Moving on . . . so many of the workers protested and so many others revolted during that time in American history, that history.com finishes its thoughts with this, “In the wake of this massive unrest and in an attempt to repair ties with American workers, Congress passed an act making Labor Day a legal holiday in the District of Columbia and the territories. On June 28, 1894, President Grover Cleveland signed it into law.”
Now, I believe that the vast majority of my listeners have participated in — and enjoyed — numerous Labor Day celebrations without having the faintest clue about its history.
In fact, I read all of that just to make one very important point. Whether it’s Labor Day or Thanksgiving or Christmas or Halloween, it doesn’t really matter how and why other people celebrate it. Christians have an infinitely higher calling.
That means that followers of Christ — regardless of the intent of Grover Cleveland — absolutely must glorify God and worship Him in all they say and do on the first Monday in September — whether that includes a Labor Day celebration or not.
So, why would a Christian observe Labor Day? And — with that question — let’s transition into a short discussion concerning . . .
2. The Christian’s Relationship with Work
I love that Labor Day usually falls on the first Monday of Creation Week. There will be the occasional year that September begins on Monday. On those years, Creation Week will start the following week, but — like I said — most years Labor Day should be a part of our Creation Week festivities.
And I think that’s really cool because of all the nearly infinite creative endeavors the Lord pursued during the original Creation Week, God also created work.
But — unlike the rest of Creation — God didn’t speak it into existence, He acted it into existence.
God is the eternal First-Worker. He built the cosmos, He formed man, He engineered woman, He is the great and glorious Producer. And then He invited mankind into His work.
Listen closely to what I’m about to say . . . to be in a relationship with God is to participate in the work of God.
But don’t misunderstand. We don’t work to be in a relationship with God; we work because we’re in a relationship with God.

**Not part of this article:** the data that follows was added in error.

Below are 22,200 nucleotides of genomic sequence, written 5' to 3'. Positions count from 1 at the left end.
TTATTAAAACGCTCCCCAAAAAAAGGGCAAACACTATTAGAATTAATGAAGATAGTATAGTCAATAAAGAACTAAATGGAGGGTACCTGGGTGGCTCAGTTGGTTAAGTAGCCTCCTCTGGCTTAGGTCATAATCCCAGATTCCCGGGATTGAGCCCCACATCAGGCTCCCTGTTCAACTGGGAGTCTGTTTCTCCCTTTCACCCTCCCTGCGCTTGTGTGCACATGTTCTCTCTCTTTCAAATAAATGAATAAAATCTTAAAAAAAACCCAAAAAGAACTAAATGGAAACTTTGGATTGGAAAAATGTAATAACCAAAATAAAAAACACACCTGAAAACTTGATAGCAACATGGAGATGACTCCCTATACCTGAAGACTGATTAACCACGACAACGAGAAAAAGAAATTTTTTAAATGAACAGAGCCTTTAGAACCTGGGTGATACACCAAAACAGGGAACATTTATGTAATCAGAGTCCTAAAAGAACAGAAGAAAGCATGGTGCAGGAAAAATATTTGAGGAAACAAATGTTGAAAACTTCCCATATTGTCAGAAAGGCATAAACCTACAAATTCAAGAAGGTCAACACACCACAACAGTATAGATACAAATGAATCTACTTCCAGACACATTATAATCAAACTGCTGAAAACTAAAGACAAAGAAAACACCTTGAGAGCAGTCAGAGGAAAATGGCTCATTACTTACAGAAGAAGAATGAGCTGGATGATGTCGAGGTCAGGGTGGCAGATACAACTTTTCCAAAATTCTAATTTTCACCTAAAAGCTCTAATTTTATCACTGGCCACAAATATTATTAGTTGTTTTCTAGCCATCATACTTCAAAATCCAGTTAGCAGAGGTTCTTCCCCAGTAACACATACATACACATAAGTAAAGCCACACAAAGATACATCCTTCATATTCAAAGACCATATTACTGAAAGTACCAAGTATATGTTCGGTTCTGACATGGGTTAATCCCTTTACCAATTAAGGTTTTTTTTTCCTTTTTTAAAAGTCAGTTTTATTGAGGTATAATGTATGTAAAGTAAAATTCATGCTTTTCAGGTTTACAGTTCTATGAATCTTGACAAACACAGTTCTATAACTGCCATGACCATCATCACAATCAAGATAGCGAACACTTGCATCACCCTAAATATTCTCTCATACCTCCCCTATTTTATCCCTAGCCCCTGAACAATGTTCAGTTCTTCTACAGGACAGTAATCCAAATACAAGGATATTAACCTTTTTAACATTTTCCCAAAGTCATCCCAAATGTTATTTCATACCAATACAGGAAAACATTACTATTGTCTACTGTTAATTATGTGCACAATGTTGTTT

And let me take it a step further . . . work that truly satisfies and work that eternally lasts can only be accomplished by God’s people because God’s work is as perfect as He is.
God and man both worked before the fall. That means that work is just as pure and good as the rest of the creation.
Unfortunately, in the same moment that sin infected the rest of creation, sin also poisoned our work.
In Genesis 3:17-19 God tells Adam that because He sinned, “Cursed is the ground because of you; In toil you will eat of it All the days of your life. 18 Both thorns and thistles it shall grow for you; And you will eat the plants of the field; 19 By the sweat of your face You will eat bread, Till you return to the ground, Because from it you were taken; For you are dust, And to dust you shall return.”
Some people like to point at the word “toil” in verse 17 and say, “See, work is a result of sin.” But the Hebrew word translated toil actually means work that involves pain and sorrow. Before sin work didn’t involve pain or sorrow, and — we can assume — that childbirth didn’t either.
God used the same word translated “toil” when referring to the fact that “In pain [Eve would] bring forth children.”
It would be work accompanied by great pain.
God cursed the ground in order to make the beautiful, enjoyable, profitable, satisfying act of work . . . toilsome, burdensome, uncomfortable, and sorrowful.
This is why there are two reasons people don’t like work.
1. People don’t want to do God’s work.